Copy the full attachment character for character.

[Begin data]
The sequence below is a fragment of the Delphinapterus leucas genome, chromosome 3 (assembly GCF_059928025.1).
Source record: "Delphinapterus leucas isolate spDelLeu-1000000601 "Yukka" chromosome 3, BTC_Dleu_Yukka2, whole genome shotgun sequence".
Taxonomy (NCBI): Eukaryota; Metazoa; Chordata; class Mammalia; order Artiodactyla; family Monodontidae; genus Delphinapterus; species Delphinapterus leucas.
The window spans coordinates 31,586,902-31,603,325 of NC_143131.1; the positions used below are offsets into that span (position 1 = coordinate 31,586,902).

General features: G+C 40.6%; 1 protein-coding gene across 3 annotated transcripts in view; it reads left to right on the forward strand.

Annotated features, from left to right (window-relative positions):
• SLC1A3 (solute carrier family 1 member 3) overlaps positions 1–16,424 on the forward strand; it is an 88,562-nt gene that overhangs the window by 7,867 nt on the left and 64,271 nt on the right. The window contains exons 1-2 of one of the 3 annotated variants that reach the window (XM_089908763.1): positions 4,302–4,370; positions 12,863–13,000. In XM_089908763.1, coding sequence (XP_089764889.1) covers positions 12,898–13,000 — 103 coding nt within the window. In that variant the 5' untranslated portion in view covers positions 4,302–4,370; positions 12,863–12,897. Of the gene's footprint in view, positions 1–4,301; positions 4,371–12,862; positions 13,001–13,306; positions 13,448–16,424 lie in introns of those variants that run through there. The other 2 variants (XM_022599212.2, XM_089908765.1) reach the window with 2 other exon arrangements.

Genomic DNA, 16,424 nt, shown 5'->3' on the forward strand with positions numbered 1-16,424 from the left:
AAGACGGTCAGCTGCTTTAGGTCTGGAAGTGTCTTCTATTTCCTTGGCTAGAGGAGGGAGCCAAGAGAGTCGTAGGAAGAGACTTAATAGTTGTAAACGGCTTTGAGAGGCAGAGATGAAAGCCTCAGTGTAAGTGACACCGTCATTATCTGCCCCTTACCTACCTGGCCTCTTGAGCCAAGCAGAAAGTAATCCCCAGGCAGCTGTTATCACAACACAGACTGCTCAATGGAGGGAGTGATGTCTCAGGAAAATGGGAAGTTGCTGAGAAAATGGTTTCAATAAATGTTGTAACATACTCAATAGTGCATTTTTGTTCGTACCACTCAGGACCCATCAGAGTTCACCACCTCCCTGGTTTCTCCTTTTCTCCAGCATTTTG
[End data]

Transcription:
The sequence below is a fragment of the Delphinapterus leucas genome, chromosome 3 (assembly GCF_059928025.1).
Source record: "Delphinapterus leucas isolate spDelLeu-1000000601 "Yukka" chromosome 3, BTC_Dleu_Yukka2, whole genome shotgun sequence".
Taxonomy (NCBI): Eukaryota; Metazoa; Chordata; class Mammalia; order Artiodactyla; family Monodontidae; genus Delphinapterus; species Delphinapterus leucas.
The window spans coordinates 31,586,902-31,603,325 of NC_143131.1; the positions used below are offsets into that span (position 1 = coordinate 31,586,902).

General features: G+C 40.6%; 1 protein-coding gene across 3 annotated transcripts in view; it reads left to right on the forward strand.

Annotated features, from left to right (window-relative positions):
• SLC1A3 (solute carrier family 1 member 3) overlaps positions 1–16,424 on the forward strand; it is an 88,562-nt gene that overhangs the window by 7,867 nt on the left and 64,271 nt on the right. The window contains exons 1-2 of one of the 3 annotated variants that reach the window (XM_089908763.1): positions 4,302–4,370; positions 12,863–13,000. In XM_089908763.1, coding sequence (XP_089764889.1) covers positions 12,898–13,000 — 103 coding nt within the window. In that variant the 5' untranslated portion in view covers positions 4,302–4,370; positions 12,863–12,897. Of the gene's footprint in view, positions 1–4,301; positions 4,371–12,862; positions 13,001–13,306; positions 13,448–16,424 lie in introns of those variants that run through there. The other 2 variants (XM_022599212.2, XM_089908765.1) reach the window with 2 other exon arrangements.

Genomic DNA, 16,424 nt, shown 5'->3' on the forward strand with positions numbered 1-16,424 from the left:
AAGACGGTCAGCTGCTTTAGGTCTGGAAGTGTCTTCTATTTCCTTGGCTAGAGGAGGGAGCCAAGAGAGTCGTAGGAAGAGACTTAATAGTTGTAAACGGCTTTGAGAGGCAGAGATGAAAGCCTCAGTGTAAGTGACACCGTCATTATCTGCCCCTTACCTACCTGGCCTCTTGAGCCAAGCAGAAAGTAATCCCCAGGCAGCTGTTATCACAACACAGACTGCTCAATGGAGGGAGTGATGTCTCAGGAAAATGGGAAGTTGCTGAGAAAATGGTTTCAATAAATGTTGTAACATACTCAATAGTGCATTTTTGTTCGTACCACTCAGGACCCATCAGAGTTCACCACCTCCCTGGTTTCTCCTTTTCTCCAGCATTTTG